Voters are expressing skepticism as candidates promise to revitalize a sluggish economy and combat growing insecurity.
Residents of Ecuador have expressed pessimism ahead of upcoming presidential elections, as the South American nation grapples with economic turmoil and growing difficulties. crime and insecurity.
The multitude of candidates running for president On August 20, they promised to revitalize Ecuador’s economy, hit by the COVID-19 pandemic, and combat rising violence.
But a lack of job opportunities and growing insecurity – linked in part to increased activity by criminal groups – have pushed increasing numbers of people to flee. leave Ecuador and look for opportunities elsewhere.
“We are really tired of the false promises from the authorities, the hopes are zero,” Jefferson Goyburo, a 48-year-old taxi driver from the port city of Guayaquil, whose son Luis, 21, left for ‘Spain. agency.
“Sometimes I want to cry because there is no work or security for anyone in this country.”
Past President Guillermo Lassoa banker who scored a surprise election victory in 2021, called early elections in May to avoid his possible impeachment by the legislature.
Lasso had pledged to create two million jobs, but his government says 500,000 new jobs were created during his two years of administration.
The main candidates in the August elections have proposed various solutions to the country’s economic problems, without committing to specific employment goals.
Lead candidate Luisa Gonzalez has pledged to extend tax benefits to companies that hire young people, while Indigenous candidate Yaku Perez – who finished third in the 2021 vote – said he would bring greater regulation to digital platforms.
Conservative candidates Otto Sonnenholzner and Jan Topic said they would support entrepreneurial initiatives and public works projects, respectively.
Voters, however, gave few signs that they thought either candidate would be able to improve things.
Some are voting with their feet, as around 822,000 Ecuadorians aged 18 to 45 left the country through June this year, according to the government. Around 1.4 million people have left Ecuador over the past year.
Separately, a poll conducted Tuesday by Ecuadorian polling company Click Report showed that Gonzalez, supported by former President Rafael Correa, holding 29.3 percent support. Perez held 14.4 percent while Sonnenholzner and Topic held 12.4 and 9.6 percent, respectively.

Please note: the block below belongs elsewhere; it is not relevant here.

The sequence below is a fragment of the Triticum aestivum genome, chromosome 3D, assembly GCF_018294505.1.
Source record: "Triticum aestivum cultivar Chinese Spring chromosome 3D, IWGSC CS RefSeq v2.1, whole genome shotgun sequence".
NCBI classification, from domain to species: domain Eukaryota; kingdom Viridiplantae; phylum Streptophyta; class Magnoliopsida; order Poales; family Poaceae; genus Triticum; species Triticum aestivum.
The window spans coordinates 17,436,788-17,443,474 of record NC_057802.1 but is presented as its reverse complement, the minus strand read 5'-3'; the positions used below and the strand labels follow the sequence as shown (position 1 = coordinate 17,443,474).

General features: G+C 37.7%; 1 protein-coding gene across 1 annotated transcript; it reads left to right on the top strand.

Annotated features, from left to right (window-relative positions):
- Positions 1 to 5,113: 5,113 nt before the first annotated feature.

But more than 16.8 percent of likely voters said they wouldn’t vote for anyone.
None of the candidates, who must obtain more than 50 percent of the valid votes or more than 40 percent if they are 10 points ahead of their closest rival to win in the first round, included migration policy in their campaign.
A surge in violence, particularly in Ecuador’s prison system, is also at the top of voters’ concerns.
At the end of July, the government declared a state of emergency after dozens of people were killed during riots in Guayaquil prisons. Much of the violence in Ecuador’s prisons in recent years is linked to groups vying for control of drug trafficking routes, authorities said.
“These elections are unusual due to the context of intense anxiety caused by organized crime,” said Santiago Cahuasqui, a political scientist at SEK International University.
Highlighting the insecurity reigning in the country, around thirty candidates, including six of the eight presidential candidates, are under police protection. THE assassination of Agustín Intriagomayor of the town of Manta, in the province of Manabi, on Ecuador’s Pacific coast, further increased tensions last month.
As a result, security has been a focus of all presidential candidate campaigns.
Their varied proposals include building a maximum security prison in the Amazon, deploying signal jammers in prisons, better equipping police and soldiers, and imposing harsher punishments on criminals.
“This wave of violence constitutes the ideal terrain for security populism. Most candidates support a hardline strategy as the only solution,” said security expert Carla Alvarez.